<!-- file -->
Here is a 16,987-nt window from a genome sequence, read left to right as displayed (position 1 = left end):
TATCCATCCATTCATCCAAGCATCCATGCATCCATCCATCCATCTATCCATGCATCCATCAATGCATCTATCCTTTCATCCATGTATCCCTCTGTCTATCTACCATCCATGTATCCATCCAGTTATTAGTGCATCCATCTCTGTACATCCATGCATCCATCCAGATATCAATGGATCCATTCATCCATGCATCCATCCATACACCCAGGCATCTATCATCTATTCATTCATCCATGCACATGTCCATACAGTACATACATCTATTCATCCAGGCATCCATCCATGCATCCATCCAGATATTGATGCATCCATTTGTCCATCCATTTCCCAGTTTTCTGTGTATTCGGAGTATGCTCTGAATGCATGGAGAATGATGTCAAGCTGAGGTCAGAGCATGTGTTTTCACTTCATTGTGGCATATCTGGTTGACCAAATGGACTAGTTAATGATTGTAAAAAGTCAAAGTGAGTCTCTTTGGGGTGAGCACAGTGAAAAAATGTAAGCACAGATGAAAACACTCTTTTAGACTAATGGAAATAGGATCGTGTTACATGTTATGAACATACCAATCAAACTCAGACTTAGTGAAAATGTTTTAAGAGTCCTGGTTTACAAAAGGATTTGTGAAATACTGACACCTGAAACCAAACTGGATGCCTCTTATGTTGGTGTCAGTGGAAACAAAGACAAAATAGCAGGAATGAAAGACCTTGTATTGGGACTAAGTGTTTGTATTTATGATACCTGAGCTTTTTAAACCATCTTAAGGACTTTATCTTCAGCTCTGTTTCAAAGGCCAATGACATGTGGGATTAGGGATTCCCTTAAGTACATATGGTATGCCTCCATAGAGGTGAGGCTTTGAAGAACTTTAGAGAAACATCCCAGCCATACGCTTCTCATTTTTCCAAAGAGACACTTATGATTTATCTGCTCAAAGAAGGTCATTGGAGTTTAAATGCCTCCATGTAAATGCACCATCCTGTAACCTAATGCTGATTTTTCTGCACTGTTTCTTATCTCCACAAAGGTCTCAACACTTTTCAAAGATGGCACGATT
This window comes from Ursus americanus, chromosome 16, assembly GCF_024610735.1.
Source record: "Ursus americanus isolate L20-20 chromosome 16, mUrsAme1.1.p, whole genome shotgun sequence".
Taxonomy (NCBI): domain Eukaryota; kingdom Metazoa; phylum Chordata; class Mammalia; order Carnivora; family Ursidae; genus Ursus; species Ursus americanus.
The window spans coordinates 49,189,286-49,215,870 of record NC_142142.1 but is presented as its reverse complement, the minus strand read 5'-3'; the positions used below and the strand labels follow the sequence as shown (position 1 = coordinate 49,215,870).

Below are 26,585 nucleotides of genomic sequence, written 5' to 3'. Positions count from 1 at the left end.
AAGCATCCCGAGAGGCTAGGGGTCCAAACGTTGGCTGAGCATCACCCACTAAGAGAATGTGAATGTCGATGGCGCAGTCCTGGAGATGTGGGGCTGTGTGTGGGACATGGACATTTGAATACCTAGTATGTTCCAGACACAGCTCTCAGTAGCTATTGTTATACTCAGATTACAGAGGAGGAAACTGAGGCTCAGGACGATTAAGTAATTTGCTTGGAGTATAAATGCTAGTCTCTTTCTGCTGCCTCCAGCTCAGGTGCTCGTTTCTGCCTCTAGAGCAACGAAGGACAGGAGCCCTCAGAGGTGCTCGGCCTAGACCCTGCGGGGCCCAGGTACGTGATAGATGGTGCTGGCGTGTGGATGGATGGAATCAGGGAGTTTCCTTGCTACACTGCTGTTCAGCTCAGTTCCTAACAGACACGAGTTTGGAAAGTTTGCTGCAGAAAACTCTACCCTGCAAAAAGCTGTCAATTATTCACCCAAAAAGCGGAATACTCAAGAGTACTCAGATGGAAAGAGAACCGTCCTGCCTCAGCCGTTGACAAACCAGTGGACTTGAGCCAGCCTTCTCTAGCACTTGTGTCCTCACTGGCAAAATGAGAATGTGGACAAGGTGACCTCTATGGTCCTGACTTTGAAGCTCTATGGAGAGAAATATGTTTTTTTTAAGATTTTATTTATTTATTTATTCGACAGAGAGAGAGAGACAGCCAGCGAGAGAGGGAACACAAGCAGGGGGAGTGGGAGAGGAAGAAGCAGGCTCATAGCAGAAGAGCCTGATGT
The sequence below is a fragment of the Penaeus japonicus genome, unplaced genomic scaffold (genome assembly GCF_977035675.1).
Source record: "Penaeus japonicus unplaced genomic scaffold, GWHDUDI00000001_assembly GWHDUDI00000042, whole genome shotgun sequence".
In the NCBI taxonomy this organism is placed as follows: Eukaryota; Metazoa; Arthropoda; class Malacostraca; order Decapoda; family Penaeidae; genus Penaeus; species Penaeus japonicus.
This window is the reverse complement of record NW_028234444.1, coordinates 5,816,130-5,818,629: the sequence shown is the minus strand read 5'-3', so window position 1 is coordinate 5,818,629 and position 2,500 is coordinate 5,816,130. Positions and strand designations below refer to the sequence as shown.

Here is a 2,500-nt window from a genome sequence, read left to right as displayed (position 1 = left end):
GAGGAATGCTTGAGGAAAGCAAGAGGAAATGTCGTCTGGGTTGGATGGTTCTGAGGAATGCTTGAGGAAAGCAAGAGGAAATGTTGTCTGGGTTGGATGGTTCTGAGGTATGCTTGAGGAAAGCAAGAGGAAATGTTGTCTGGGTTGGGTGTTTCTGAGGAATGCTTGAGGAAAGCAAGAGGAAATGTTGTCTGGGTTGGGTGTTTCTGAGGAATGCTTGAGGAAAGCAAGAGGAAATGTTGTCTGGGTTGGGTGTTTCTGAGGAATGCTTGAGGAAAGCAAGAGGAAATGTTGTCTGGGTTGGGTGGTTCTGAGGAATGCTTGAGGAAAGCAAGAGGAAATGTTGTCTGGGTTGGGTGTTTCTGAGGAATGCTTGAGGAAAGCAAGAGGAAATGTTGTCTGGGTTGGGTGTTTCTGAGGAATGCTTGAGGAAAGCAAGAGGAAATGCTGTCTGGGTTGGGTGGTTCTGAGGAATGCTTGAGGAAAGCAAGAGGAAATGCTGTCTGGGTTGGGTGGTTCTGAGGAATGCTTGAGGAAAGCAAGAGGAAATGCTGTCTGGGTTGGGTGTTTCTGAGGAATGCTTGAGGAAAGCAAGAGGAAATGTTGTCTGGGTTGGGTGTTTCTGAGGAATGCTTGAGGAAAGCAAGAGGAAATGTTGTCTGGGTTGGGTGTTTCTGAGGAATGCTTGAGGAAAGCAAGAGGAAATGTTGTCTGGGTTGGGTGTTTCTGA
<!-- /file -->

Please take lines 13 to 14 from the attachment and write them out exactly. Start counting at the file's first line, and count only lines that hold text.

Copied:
Here is a 2,500-nt window from a genome sequence, read left to right as displayed (position 1 = left end):
GAGGAATGCTTGAGGAAAGCAAGAGGAAATGTCGTCTGGGTTGGATGGTTCTGAGGAATGCTTGAGGAAAGCAAGAGGAAATGTTGTCTGGGTTGGATGGTTCTGAGGTATGCTTGAGGAAAGCAAGAGGAAATGTTGTCTGGGTTGGGTGTTTCTGAGGAATGCTTGAGGAAAGCAAGAGGAAATGTTGTCTGGGTTGGGTGTTTCTGAGGAATGCTTGAGGAAAGCAAGAGGAAATGTTGTCTGGGTTGGGTGTTTCTGAGGAATGCTTGAGGAAAGCAAGAGGAAATGTTGTCTGGGTTGGGTGGTTCTGAGGAATGCTTGAGGAAAGCAAGAGGAAATGTTGTCTGGGTTGGGTGTTTCTGAGGAATGCTTGAGGAAAGCAAGAGGAAATGTTGTCTGGGTTGGGTGTTTCTGAGGAATGCTTGAGGAAAGCAAGAGGAAATGCTGTCTGGGTTGGGTGGTTCTGAGGAATGCTTGAGGAAAGCAAGAGGAAATGCTGTCTGGGTTGGGTGGTTCTGAGGAATGCTTGAGGAAAGCAAGAGGAAATGCTGTCTGGGTTGGGTGTTTCTGAGGAATGCTTGAGGAAAGCAAGAGGAAATGTTGTCTGGGTTGGGTGTTTCTGAGGAATGCTTGAGGAAAGCAAGAGGAAATGTTGTCTGGGTTGGGTGTTTCTGAGGAATGCTTGAGGAAAGCAAGAGGAAATGTTGTCTGGGTTGGGTGTTTCTGA